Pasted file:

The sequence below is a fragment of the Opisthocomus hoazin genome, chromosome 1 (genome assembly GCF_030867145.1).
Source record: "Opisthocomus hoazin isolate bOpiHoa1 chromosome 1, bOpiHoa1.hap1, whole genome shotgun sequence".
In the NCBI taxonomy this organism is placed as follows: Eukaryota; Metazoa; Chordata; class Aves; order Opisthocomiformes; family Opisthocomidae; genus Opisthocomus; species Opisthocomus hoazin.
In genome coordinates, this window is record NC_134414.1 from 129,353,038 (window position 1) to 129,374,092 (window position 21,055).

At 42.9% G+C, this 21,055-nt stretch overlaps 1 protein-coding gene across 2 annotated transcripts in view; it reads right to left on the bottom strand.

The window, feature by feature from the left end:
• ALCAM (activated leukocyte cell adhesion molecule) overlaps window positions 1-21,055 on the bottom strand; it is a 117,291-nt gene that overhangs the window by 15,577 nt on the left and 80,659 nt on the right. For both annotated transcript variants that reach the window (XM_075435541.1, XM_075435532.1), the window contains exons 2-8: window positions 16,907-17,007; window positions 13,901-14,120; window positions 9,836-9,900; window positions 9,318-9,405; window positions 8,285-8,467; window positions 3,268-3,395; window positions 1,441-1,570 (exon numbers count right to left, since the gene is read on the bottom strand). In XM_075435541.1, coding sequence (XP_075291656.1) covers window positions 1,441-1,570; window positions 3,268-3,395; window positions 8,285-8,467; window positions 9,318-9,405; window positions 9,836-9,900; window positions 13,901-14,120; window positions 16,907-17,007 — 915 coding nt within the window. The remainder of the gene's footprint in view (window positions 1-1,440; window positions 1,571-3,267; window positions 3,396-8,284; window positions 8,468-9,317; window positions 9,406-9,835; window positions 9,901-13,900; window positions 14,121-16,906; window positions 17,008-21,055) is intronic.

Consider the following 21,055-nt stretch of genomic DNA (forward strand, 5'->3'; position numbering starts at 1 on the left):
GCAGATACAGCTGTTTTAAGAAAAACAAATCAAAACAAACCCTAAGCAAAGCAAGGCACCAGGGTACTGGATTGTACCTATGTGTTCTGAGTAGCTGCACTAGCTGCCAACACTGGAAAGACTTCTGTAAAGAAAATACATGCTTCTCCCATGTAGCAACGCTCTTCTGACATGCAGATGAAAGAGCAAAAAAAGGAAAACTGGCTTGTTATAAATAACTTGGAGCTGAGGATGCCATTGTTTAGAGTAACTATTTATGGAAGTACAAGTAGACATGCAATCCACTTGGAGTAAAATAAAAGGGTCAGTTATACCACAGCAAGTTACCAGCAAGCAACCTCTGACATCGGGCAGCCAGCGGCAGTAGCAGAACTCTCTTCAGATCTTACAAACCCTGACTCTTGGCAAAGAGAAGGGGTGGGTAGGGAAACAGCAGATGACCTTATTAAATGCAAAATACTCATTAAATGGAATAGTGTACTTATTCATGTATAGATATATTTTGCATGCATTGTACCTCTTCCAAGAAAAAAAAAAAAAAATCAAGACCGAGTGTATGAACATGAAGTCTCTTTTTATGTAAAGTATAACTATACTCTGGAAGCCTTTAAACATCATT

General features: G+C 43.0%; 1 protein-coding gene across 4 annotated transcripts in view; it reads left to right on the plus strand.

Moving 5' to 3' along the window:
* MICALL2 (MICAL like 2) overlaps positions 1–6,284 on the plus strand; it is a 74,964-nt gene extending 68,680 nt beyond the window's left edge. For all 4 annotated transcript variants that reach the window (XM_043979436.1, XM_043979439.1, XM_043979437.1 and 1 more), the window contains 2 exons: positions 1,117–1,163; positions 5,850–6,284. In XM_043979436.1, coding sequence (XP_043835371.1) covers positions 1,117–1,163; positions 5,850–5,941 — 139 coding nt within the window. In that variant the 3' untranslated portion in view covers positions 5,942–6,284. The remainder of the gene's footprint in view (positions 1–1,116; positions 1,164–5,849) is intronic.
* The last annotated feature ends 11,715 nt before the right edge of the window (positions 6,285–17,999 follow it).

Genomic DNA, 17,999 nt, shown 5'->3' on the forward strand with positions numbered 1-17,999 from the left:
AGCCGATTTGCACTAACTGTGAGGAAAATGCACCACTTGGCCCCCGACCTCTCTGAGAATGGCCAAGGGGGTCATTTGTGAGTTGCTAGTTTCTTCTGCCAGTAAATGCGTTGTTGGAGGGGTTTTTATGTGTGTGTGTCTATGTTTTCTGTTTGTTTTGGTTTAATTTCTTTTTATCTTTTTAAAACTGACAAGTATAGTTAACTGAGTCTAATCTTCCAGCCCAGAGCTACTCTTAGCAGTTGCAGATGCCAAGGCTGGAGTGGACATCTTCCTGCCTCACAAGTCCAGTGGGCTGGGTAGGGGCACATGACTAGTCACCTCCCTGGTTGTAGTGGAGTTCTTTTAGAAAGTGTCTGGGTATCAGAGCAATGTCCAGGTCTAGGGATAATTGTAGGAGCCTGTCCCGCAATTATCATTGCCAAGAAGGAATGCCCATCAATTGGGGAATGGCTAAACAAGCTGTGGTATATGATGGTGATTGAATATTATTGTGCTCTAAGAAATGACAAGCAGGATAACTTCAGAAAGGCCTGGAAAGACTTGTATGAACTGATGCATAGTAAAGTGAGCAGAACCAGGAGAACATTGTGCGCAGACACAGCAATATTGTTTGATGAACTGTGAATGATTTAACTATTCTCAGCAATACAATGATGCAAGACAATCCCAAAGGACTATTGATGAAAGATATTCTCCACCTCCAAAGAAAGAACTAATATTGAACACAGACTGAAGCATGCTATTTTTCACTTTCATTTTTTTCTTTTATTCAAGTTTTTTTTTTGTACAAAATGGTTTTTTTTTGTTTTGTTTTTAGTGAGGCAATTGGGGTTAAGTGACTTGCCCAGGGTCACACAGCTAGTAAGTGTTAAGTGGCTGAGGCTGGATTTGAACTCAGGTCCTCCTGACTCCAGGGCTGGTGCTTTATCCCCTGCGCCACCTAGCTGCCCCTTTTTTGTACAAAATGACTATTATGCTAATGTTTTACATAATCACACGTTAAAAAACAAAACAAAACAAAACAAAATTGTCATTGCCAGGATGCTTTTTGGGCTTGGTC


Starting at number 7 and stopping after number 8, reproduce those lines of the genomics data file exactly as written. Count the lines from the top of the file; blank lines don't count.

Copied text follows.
• ALCAM (activated leukocyte cell adhesion molecule) overlaps window positions 1-21,055 on the bottom strand; it is a 117,291-nt gene that overhangs the window by 15,577 nt on the left and 80,659 nt on the right. For both annotated transcript variants that reach the window (XM_075435541.1, XM_075435532.1), the window contains exons 2-8: window positions 16,907-17,007; window positions 13,901-14,120; window positions 9,836-9,900; window positions 9,318-9,405; window positions 8,285-8,467; window positions 3,268-3,395; window positions 1,441-1,570 (exon numbers count right to left, since the gene is read on the bottom strand). In XM_075435541.1, coding sequence (XP_075291656.1) covers window positions 1,441-1,570; window positions 3,268-3,395; window positions 8,285-8,467; window positions 9,318-9,405; window positions 9,836-9,900; window positions 13,901-14,120; window positions 16,907-17,007 — 915 coding nt within the window. The remainder of the gene's footprint in view (window positions 1-1,440; window positions 1,571-3,267; window positions 3,396-8,284; window positions 8,468-9,317; window positions 9,406-9,835; window positions 9,901-13,900; window positions 14,121-16,906; window positions 17,008-21,055) is intronic.

Consider the following 21,055-nt stretch of genomic DNA (forward strand, 5'->3'; position numbering starts at 1 on the left):